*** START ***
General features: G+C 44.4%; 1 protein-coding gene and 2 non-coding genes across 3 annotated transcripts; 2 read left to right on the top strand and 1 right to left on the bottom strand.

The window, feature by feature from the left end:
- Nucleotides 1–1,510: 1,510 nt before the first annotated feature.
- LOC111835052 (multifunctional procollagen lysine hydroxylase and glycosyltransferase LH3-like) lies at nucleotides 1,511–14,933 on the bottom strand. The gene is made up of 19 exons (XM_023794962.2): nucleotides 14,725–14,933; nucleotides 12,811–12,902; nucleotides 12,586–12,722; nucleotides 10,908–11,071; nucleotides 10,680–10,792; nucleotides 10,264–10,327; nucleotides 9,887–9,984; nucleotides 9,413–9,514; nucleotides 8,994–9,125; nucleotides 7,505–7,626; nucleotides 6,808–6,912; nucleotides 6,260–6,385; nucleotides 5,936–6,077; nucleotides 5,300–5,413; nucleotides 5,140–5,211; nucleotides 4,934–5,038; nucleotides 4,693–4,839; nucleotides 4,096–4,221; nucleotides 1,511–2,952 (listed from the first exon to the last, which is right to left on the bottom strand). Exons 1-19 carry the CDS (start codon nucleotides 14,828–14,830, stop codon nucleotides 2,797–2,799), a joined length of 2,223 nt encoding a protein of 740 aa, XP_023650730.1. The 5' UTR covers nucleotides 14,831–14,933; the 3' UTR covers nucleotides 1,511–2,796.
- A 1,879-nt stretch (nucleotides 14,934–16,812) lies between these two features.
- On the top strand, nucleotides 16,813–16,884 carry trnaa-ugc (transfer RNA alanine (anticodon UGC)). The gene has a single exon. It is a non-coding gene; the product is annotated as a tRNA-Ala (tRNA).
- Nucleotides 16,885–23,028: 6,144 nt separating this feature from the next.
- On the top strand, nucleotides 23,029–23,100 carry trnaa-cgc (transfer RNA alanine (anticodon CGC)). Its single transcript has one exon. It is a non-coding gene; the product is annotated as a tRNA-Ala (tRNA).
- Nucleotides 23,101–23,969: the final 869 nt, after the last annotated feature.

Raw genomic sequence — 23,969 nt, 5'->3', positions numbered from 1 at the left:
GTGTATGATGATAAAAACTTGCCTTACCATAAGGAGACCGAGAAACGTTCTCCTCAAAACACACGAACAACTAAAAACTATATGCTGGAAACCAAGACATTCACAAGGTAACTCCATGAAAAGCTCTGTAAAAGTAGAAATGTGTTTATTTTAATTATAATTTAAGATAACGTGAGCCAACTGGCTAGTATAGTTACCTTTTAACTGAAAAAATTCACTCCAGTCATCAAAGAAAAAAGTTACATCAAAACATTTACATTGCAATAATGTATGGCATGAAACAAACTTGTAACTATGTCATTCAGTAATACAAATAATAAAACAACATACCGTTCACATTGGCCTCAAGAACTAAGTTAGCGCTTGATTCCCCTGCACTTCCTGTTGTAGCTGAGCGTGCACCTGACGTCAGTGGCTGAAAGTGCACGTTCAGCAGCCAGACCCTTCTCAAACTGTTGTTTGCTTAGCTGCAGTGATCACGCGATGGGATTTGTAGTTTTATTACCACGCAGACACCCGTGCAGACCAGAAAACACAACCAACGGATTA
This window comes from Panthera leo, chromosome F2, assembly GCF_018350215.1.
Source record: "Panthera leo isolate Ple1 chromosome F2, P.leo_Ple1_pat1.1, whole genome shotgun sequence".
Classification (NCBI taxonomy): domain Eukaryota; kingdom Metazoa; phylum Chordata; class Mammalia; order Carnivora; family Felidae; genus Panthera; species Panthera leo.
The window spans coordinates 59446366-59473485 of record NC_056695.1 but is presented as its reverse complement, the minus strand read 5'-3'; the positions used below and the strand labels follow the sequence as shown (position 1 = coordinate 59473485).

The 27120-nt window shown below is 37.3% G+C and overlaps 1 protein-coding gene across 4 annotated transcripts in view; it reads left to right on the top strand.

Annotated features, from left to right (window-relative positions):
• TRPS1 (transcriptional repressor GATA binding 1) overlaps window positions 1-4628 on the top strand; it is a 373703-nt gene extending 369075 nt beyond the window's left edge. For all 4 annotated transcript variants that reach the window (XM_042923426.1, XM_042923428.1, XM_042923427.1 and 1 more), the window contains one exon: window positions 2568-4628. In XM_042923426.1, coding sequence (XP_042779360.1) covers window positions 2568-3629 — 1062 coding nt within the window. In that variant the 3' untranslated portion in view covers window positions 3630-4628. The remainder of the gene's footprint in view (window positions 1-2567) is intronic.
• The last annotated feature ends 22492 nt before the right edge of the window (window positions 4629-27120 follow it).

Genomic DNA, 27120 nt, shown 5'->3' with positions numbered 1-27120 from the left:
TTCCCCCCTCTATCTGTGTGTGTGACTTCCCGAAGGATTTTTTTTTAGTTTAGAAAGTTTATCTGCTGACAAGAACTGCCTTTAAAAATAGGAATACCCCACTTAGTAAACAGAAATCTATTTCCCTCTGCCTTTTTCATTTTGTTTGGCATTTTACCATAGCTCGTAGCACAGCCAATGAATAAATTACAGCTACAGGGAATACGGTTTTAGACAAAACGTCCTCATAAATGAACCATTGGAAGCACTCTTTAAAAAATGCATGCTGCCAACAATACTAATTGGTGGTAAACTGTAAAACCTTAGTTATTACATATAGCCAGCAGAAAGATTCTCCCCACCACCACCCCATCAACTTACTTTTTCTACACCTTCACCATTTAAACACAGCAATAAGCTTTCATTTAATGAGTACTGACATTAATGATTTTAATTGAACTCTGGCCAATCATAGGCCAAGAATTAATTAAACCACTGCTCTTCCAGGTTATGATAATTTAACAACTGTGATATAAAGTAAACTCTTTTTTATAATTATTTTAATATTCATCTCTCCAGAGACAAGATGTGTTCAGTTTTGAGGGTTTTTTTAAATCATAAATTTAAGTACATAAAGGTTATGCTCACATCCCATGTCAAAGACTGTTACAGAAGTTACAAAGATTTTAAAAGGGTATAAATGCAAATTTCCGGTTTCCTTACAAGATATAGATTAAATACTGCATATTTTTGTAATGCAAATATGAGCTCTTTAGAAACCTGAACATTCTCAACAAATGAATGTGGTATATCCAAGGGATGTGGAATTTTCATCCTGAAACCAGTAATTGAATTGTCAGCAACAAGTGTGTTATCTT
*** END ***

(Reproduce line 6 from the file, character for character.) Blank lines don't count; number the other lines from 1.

- On the top strand, nucleotides 16,813–16,884 carry trnaa-ugc (transfer RNA alanine (anticodon UGC)). The gene has a single exon. It is a non-coding gene; the product is annotated as a tRNA-Ala (tRNA).